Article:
W. Anderson and F. I. Turner, both at mid-off, at opposite ends, got most to do, and neither ever made a mistake, and A. L. McClure and B. G. W. Atkinson, the two Grange men, were frequently conspicuous for clean picking-up and accurate returns to the wicket. McClure's catch to dismiss H. B. Cameron from a hard drive was taken with ease and certainty right on the rails.

 

On the Springboks' side E. L. Dalton was particularly good in the field, his work "in the country" being marked by specially good throwing in. Cameron, the wicketkeeper, seldom had to move to take the ball from their fine outfielder, whose returns from any range usually came straight to hand without touching the ground. A. D. Nourse was another grand fielder for the South Africans, and H. F. Wade, the captain, was very quick in close-in positions.

 

The Scottish bowling was good and steady enough to make their opponents fight for their runs, backed up as it was by well placed fielders, who did their work well. On the whole, A. Smith, Kilmarnock, did best and he certainly produced two splendid balls to clean bowl B. Mitchell and Dalton, both of whom played defensive strokes, and were beaten by the off break.

 

A. D. Baxter and W. Anderson were not suited to the slow wicket but both kept a good length and were seldom played with real freedom. In point of fact, except during the half-hour's partnership of Nourse and Wade, the Scottish attack was generally treated with marked respect. Hipkin and J. H. Melville both left-handers got a lot of work on the ball and, by clever flighting usually kept their opponents more or less on the defensive. All over, Scotland's out-cricket was very good.

 

P. A. Gibb, Turner and Wass all batted well in the Scots' second innings, and Atkinson was showing plenty of confidence until he was easily stumped in running out to drive. McClure and G. W. Morris both failed for the second time, but Smith and Hipkin had no difficulty in playing out time.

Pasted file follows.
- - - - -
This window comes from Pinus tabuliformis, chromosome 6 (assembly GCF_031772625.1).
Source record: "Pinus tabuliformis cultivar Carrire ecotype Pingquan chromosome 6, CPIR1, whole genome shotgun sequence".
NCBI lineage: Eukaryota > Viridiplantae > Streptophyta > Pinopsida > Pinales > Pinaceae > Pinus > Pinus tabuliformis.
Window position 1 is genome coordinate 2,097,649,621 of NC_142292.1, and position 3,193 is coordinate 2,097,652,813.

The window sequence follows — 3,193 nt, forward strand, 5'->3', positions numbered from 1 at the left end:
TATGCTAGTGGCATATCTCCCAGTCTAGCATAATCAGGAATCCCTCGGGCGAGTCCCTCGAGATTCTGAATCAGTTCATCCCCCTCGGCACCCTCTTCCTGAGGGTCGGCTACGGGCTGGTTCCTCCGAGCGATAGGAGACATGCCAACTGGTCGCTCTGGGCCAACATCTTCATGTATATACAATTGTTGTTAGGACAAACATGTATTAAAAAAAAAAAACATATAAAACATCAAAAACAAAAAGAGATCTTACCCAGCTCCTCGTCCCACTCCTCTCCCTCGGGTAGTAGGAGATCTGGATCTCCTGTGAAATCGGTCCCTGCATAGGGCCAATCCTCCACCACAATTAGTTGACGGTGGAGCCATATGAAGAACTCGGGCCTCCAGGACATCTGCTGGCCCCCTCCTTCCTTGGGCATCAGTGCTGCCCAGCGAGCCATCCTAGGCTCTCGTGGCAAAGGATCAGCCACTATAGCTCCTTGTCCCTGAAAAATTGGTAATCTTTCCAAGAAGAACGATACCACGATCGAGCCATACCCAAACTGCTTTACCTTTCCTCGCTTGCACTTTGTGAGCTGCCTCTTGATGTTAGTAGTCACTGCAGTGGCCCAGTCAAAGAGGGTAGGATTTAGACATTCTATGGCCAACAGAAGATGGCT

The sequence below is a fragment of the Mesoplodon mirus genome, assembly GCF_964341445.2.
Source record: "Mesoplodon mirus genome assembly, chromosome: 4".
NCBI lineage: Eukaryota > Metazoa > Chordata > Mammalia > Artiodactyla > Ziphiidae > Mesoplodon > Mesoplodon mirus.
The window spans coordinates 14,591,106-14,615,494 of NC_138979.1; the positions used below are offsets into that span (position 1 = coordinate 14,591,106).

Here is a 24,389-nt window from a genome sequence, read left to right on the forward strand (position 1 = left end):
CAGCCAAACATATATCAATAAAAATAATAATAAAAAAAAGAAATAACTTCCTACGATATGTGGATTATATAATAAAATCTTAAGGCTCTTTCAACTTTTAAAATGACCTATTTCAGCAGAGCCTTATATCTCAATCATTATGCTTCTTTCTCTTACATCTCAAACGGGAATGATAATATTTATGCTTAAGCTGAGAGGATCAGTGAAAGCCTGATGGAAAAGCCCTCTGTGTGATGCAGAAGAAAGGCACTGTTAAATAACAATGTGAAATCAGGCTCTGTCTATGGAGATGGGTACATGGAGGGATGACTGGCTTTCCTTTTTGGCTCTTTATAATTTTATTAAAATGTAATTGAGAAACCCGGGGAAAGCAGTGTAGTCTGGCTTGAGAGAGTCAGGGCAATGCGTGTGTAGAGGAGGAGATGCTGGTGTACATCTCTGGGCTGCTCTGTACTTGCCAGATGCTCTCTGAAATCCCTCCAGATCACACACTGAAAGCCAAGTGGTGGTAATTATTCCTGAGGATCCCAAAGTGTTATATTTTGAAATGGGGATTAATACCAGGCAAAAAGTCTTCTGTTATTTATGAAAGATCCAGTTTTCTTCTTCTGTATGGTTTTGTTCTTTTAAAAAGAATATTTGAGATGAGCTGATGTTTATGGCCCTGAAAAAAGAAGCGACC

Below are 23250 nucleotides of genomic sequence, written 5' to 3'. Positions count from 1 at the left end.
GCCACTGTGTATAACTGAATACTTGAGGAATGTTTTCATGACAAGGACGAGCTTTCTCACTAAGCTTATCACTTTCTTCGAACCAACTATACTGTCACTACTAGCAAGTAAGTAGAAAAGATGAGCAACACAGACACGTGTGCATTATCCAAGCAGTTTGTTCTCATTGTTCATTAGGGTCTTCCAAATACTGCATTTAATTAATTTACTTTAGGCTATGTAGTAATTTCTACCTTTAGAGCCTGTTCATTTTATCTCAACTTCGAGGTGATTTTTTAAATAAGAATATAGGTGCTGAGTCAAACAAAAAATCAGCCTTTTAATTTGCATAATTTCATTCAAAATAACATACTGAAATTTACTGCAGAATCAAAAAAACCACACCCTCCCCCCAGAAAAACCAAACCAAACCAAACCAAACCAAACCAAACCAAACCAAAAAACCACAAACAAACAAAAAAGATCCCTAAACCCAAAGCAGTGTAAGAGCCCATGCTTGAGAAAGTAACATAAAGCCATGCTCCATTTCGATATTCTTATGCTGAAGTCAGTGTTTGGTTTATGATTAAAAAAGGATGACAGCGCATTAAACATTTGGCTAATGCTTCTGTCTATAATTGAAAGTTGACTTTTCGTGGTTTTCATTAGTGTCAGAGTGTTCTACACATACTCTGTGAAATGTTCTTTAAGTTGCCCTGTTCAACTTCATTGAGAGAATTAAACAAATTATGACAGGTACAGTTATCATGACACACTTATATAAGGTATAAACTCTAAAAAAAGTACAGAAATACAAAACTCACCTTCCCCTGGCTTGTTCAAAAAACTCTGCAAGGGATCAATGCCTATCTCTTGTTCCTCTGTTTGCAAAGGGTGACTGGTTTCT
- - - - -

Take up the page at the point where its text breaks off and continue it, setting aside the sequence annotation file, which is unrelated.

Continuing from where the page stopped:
Smith is by no means a stylish batsman, but he possesses a sound defence, and in the two innings made 17 runs without losing his wicket. Gibb hit six 4s, Wass five, and Turner three, and the opening partnership of Gibb and Turner put on 50 runs in three-quarters of an hour.

 

The batting of the South Africans was of an eminently safe character, few spectacular strokes being made. E. A. Rowan made a number of crisp late cuts, which went to the boundary very fast, but generally he was content to jog along with well-placed singles and 2s in front of the wicket.

 

He hit nine 4s in a chanceless innings lasting two and three-quarter hours, and was caught at mid-off on the first occasion when he lifted the ball off the ground. Mitchell was a stylish batsman, who favoured an off-drive as his principal scoring medium. He hit six 4s during his opening partnership with Rowan, which put 109 on the board in two hours.

 

Nourse was more forceful in his methods, and he produced several outstanding back strokes which went to the rails almost as fast as many drives. He also cut well, and he and Wade had a merry partnership of 66 in half-an-hour. Wade seemed to draw back in making many of his strokes, and it was that fault which brought about his dismissal, an attempted pull when off his balance resulting in a badly-timed hit, that gave Atkinson a very simple catch at mid-on.

 

The crowd of 8000 had hoped to see some big hitting by Cameron, who has a well deserved reputation as a forcing batsman, but he got the chance of making two strokes only, the second of which, a splendidly-timed on-drive, gave McClure the chance to make his fine catch.

 

Half an hour's play was lost at the beginning of the day owing to heavy rain having made the outfield too wet for safety, but during most of the time the sun shone brightly, and the large crowd thoroughly enjoyed the keenness of the cricket.

 

Perhaps some were disappointed at the absence of " fireworks" from the South Africans, but due credit must be given to the Scottish eleven for bowling and fielding well enough to keep their opponents fighting for runs, and it has to be taken into consideration that the slow pitch and heavy outfield were all against fast scoring.

 

To-day and to-morrow the second of the two matches will be played at Forthill, Broughty Ferry. Unfortunately for Scotland's, chances C. S. Dempster, the New Zealand Scot, who is at present qualifying for Leicestershire, will be unable to play owing to a damaged hand. A. I. S. MacPherson, Edinburgh University, will take his place. A. L. McClure has also called off on account of a strained leg, and Wass, one of the successes of the Glasgow match, is to play again. The drawings for the two days came to 315.

(Article: Copyright © 2013 Cricket Scotland http://cricketscotland.com)